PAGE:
October 01, 2008

Ultimate Saluki Challenge set for this weekend

by Christi Mathis

CARBONDALE, Ill. -- Do they have what it takes? Can they eat the inedible? Solve the unsolvable? Do the seemingly impossible?

Twenty Southern Illinois University Carbondale students will see if they have the agility, the people skills, the athletic prowess, the problem-solving techniques and the plain old stamina to come out on top. They’ll see if they can not only withstand 52 hours “stranded” with minimal supplies on the campus lake beach and other locales, but if they can somehow be the last man or woman standing when it’s all over.

The Ultimate Saluki Challenge makes its third annual appearance Friday through Sunday, Oct. 3-5 at SIUC. Just like contestants on the popular CBS television show “Survivor,” the SIUC competitors will prove what they’re made of, Saluki-style, as they strive for the big prize. And, the public can come see it all unfold. Mike Skupin, of CBS’ reality series “Survivor-Australia” fame, will even be on hand.

Media Advisory

Reporters, photographers and camera crews may cover any of the numerous challenges and tribal councils leading up to and including the final tribal council at 7 p.m., Oct. 5. Featuring Mike Skupin of television’s “Survivor-Australia,” the final council vote will be in the aerobics room at the SIUC Student Recreation Center.

The Ultimate Saluki contestants will be busy throughout the weekend, working together with their fellow tribe members to carve out their existence in the “wild.” Contestants will test their skills in the air, across the water and on terra firma. They’ll endeavor to overcome the problems, solve the puzzles and demonstrate their mental, physical, and even cast-iron stomach strength at a variety of locales on campus and the vicinity. Frequently they’ll gather for challenges, where winners earn rewards to improve their meager outdoor existence. There will be individual challenges as well, with winners earning immunity from elimination.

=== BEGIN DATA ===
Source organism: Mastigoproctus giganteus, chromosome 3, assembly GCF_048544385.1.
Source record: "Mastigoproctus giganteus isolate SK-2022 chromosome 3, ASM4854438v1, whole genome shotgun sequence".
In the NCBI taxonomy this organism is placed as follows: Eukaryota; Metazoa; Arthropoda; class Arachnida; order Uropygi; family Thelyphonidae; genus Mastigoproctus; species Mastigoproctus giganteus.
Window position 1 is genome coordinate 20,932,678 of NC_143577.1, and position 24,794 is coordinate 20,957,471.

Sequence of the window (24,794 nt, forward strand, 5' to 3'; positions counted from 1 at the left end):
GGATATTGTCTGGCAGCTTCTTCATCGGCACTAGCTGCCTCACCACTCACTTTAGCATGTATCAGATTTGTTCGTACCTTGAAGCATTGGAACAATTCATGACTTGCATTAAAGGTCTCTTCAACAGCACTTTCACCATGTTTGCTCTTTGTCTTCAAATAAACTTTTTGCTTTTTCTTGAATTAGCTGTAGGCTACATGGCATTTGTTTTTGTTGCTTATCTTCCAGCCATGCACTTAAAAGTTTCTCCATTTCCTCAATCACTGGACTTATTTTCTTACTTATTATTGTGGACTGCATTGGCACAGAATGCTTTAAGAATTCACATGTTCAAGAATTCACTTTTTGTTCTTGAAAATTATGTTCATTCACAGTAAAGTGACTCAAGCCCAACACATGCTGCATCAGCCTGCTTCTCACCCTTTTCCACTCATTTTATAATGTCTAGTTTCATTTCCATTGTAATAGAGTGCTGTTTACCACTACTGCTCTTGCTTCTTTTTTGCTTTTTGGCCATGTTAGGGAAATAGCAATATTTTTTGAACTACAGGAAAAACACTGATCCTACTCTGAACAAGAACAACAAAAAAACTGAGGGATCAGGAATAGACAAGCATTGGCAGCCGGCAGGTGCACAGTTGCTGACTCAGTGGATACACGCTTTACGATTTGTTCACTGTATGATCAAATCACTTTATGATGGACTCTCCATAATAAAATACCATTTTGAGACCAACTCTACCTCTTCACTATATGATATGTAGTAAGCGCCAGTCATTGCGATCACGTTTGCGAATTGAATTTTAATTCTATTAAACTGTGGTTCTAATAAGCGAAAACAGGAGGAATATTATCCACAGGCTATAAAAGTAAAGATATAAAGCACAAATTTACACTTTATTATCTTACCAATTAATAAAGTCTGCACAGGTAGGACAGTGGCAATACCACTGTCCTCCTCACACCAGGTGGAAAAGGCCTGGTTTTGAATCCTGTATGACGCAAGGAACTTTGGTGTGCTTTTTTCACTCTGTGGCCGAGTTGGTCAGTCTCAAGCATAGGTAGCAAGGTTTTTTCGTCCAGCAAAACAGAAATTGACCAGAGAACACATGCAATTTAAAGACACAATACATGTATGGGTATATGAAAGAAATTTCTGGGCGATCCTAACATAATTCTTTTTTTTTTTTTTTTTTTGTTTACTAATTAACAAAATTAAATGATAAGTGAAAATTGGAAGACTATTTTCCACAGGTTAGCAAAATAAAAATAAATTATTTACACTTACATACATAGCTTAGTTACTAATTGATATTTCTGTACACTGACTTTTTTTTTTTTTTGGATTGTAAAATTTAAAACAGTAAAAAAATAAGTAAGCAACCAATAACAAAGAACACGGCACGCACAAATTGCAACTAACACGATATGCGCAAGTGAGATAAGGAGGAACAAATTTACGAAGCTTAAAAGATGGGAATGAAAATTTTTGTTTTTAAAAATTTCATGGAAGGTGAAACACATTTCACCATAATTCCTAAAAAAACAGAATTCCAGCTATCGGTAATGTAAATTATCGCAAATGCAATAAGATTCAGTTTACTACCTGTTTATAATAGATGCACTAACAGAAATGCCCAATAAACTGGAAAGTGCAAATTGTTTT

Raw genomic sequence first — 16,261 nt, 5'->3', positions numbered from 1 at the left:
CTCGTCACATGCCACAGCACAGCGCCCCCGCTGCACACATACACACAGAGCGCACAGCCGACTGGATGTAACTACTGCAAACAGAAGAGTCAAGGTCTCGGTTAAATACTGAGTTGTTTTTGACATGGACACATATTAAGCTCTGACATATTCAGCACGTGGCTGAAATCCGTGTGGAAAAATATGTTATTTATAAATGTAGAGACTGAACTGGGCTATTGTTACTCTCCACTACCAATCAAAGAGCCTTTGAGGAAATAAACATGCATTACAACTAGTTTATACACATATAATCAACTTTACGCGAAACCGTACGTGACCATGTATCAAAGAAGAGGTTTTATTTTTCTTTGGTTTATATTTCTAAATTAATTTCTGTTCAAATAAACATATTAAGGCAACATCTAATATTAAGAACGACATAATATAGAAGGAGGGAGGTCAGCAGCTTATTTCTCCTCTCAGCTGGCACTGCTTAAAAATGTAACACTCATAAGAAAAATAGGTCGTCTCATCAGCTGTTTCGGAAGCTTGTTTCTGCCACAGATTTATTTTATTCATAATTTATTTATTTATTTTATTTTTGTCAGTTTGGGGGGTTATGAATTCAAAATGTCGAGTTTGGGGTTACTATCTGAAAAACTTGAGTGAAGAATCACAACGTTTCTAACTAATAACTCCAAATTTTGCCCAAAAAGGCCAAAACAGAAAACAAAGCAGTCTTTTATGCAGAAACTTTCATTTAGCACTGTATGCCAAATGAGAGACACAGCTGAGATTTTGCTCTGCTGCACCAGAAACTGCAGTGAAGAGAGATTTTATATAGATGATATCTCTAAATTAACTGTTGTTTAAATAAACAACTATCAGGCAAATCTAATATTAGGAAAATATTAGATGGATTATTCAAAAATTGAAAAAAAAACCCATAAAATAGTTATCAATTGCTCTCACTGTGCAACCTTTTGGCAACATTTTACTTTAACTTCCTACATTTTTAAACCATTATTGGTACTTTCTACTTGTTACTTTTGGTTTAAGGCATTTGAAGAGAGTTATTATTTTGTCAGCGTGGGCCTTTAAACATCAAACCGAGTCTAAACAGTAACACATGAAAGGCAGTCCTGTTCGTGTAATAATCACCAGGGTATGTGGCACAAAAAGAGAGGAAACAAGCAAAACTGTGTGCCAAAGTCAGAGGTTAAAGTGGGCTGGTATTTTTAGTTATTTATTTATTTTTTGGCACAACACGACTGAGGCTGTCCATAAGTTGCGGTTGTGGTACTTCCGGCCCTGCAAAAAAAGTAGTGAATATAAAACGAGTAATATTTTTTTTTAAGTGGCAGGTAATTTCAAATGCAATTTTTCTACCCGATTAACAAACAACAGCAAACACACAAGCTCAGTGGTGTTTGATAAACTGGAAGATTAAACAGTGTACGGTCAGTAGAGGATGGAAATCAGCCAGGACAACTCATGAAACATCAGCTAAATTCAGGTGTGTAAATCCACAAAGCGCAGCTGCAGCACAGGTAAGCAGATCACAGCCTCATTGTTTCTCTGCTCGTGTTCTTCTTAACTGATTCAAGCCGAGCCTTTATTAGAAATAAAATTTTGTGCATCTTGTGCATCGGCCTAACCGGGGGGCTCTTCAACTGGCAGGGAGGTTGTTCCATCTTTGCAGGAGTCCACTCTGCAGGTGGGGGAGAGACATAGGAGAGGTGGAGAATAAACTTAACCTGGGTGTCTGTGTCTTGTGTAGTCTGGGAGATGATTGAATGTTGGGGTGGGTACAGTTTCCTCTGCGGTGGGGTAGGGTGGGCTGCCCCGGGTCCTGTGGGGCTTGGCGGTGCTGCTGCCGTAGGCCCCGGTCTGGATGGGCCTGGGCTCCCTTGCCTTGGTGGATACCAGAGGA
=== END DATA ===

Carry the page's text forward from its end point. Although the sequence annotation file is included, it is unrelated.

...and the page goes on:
The exact nature of the challenges is a closely held secret.

“This is the real thing!” said Sally Wright, assistant director for SIUC Recreational Sports and Services.

After most challenges, just as in the television version of the game, the contestants will convene in a tribal council, where a secret ballot vote eliminates competitors one at a time. Throughout the course of the weekend, participants will also have a chance to win numerous prizes. And, when the final ballots are tabulated Sunday night, the 2008 Ultimate Saluki will claim all sorts of prizes, including a $500 book scholarship and two tickets and lodging for the Missouri Valley Conference basketball tournament in March 2009.